House approves five-year extension of satellite TV bill

The House on Wednesday approved a five-year extension of a satellite TV law that would continue to allow more than 1.5 million people to receive broadcast channels through their satellite providers. 

A reauthorization of the Satellite Television Extension and Localism Act (STELA), which expires at the end of the year, was approved by voice vote with a few changes.


House Energy and Commerce Committee Chairman Fred Upton (R-Mich.) introduced the bill Tuesday, along with ranking member Henry Waxman (D-Calif.) and Rep. Anna Eshoo (D-Calif.), ranking member of the committee's subpanel on communications. 

The House passed a similar bill in July. But the legislation approved Wednesday was part of a bipartisan agreement with leaders on the Senate Commerce Committee. 

The extension must be approved by the Senate and signed by President Obama before Dec. 31, before provisions of the law end. 

Among other things, the legislation allows satellite companies to continue to provide broadcast channels to individuals living in areas with weak local broadcast signals, totaling more than 1.5 million customers. 

The legislation would also end security standards in cable boxes. Companies like TiVo have strongly opposed the provision, which they say would allow cable companies to lock out competition by offering better access to television through their own cable boxes. 

The so-called "set-top box integration ban" would end after a year, according to the legislation, and a working group would be created to find new options.

"This well intentioned rule has not resulted in the kind of competition Congress envisioned," Rep. Gene GreenRaymond (Gene) Eugene GreenTexas New Members 2019 Two Democrats become first Texas Latinas to serve in Congress Latina Leaders to Watch 2018 MORE (D-Texas) said, who had sponsored specific legislation on the issue. 

A pair of Democrats in the Senate — Sens. Ed MarkeyEdward (Ed) John MarkeyWarren proposes 'Blue New Deal' to protect oceans There's a lot to like about the Senate privacy bill, if it's not watered down Trump administration drops plan to face scan all travelers leaving or entering US MORE (Mass.) and Richard Blumenthal (Conn.)  — had strongly opposed the change and put a hold on similar legislation that contained the provision.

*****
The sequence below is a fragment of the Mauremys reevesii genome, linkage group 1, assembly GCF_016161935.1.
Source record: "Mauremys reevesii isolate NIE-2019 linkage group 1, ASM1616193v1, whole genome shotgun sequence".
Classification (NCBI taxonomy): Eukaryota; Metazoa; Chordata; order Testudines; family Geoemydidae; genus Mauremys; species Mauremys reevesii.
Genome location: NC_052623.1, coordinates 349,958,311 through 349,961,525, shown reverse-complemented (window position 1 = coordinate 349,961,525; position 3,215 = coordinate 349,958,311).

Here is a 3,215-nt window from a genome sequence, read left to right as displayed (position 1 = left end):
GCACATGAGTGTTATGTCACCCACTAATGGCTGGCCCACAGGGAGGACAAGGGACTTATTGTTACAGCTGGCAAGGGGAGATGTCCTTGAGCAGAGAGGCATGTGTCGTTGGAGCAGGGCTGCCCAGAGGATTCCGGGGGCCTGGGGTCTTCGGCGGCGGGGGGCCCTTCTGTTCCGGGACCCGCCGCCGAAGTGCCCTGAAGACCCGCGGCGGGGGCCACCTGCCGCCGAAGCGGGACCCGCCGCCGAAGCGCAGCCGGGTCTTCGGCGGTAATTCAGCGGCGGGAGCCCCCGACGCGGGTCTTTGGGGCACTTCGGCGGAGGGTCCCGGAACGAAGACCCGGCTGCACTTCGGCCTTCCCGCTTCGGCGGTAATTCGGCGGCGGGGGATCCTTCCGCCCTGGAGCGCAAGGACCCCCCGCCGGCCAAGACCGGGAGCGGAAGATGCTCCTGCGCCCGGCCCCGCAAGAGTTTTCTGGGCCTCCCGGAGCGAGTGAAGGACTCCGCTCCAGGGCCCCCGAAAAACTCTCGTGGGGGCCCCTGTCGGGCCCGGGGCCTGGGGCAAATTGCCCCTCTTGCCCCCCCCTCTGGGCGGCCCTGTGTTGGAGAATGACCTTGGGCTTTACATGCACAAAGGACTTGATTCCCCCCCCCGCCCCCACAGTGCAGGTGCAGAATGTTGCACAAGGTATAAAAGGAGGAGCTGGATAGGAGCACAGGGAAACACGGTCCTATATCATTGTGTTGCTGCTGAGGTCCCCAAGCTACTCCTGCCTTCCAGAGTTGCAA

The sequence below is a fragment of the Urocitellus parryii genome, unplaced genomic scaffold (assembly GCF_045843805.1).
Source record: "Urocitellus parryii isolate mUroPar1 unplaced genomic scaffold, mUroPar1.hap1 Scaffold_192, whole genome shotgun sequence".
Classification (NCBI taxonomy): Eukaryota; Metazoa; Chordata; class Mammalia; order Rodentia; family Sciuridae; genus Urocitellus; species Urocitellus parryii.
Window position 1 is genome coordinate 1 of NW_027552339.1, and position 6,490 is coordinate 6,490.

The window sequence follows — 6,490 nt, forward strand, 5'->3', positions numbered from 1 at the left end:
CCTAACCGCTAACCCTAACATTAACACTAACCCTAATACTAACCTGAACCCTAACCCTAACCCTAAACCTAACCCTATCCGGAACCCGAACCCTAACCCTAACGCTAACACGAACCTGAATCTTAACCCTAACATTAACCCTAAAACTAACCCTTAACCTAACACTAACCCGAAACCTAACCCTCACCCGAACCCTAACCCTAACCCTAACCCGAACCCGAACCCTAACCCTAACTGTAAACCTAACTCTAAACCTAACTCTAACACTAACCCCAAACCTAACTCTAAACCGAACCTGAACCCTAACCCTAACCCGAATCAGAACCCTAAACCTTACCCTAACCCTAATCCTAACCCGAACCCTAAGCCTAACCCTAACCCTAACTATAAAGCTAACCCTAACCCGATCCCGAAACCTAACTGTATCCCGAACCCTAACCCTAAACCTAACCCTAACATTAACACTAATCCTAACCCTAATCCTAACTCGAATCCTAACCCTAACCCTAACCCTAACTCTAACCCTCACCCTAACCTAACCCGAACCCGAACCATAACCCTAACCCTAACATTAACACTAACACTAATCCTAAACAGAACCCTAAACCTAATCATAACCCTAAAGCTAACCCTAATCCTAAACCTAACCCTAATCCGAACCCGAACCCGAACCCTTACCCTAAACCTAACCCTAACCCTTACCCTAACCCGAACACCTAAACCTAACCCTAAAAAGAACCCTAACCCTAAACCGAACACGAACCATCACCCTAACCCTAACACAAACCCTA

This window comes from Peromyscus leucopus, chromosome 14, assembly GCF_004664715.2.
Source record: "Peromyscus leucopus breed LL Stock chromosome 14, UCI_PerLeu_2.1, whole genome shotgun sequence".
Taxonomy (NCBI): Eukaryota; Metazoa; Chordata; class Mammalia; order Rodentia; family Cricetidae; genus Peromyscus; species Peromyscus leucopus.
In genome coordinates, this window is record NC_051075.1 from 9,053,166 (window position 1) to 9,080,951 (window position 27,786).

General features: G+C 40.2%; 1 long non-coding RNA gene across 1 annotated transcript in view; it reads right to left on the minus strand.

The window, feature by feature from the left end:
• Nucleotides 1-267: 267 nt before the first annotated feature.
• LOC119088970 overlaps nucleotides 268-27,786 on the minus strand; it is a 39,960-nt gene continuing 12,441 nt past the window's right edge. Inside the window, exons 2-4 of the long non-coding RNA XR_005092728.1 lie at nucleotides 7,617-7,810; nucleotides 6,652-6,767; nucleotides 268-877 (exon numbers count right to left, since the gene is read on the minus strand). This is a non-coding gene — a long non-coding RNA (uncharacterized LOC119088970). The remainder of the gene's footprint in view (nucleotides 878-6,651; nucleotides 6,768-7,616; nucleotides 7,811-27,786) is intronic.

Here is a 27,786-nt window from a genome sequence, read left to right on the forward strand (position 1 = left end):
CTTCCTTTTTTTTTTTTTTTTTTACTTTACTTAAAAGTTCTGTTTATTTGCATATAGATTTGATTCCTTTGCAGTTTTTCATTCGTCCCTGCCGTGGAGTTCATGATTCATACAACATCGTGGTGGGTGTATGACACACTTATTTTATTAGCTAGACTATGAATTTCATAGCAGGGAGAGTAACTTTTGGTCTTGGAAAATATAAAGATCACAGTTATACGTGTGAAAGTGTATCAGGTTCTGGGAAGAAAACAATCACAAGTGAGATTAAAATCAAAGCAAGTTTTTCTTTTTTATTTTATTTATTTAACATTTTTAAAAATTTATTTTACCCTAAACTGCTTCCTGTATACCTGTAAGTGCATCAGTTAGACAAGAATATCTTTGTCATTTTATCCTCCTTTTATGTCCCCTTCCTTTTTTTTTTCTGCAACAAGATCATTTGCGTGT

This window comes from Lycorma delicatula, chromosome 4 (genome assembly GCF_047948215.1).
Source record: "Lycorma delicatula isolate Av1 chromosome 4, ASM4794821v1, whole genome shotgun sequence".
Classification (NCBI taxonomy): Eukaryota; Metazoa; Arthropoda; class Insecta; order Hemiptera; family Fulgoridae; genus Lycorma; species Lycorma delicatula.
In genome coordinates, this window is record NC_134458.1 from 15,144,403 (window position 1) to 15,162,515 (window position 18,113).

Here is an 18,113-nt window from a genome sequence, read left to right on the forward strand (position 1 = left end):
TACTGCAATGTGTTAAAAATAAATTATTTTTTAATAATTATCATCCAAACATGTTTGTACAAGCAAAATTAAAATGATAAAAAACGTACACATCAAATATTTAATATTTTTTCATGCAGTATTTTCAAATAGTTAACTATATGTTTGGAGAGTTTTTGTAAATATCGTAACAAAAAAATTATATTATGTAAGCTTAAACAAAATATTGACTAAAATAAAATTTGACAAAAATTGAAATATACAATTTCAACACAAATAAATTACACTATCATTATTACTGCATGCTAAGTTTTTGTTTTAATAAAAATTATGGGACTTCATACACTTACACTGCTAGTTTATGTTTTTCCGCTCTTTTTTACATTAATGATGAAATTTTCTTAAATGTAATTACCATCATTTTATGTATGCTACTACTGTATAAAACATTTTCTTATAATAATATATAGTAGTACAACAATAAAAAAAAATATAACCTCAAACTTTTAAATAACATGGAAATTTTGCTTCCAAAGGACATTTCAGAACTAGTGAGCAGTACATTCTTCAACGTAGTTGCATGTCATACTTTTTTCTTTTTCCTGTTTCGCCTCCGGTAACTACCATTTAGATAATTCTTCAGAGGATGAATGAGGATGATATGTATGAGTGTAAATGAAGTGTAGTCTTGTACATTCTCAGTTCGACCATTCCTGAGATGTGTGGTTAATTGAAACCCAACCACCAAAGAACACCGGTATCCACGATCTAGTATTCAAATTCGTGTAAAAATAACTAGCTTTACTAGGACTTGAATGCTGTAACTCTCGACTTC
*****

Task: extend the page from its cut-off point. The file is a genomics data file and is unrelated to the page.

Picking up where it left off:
A Senate Commerce Committee aide said Chairman Jay RockefellerJohn (Jay) Davison RockefellerBottom Line World Health Day: It's time to fight preventable disease Lobbying World MORE (D-W.Va.) and ranking member John ThuneJohn Randolph ThuneRepublicans consider skipping witnesses in Trump impeachment trial McConnell: Senate impeachment trial will begin in January McConnell: Senate will not take up new NAFTA deal this year MORE (R-S.D.) negotiated in good faith on the measure. 

"They hope that their colleagues ultimately can support this consensus measure," the aide said.  

Markey on Wednesday said he still remains "deeply concerned" about the provision but would not block the Senate from passing it. Other than the cable box provision, he supports it. 

"Because the future of innovation and competition in the video set top box marketplace is at stake, I will be asking the FCC to use its authority to ensure that consumers have more choices in set top boxes than merely leasing their boxes from their cable company," he said in a statement after the House vote. 

The update Wednesday would ban broadcasters from teaming up during negotiations to get better deals. Satellite and cable companies must currently obtain consent from broadcasters when carrying their stations. 

The bill also requires the Federal Communications Commission to define what "good faith" negotiations are and would allow broadcasters time to comply with recent FCC media ownership rule changes.

—Updated 4:45 p.m.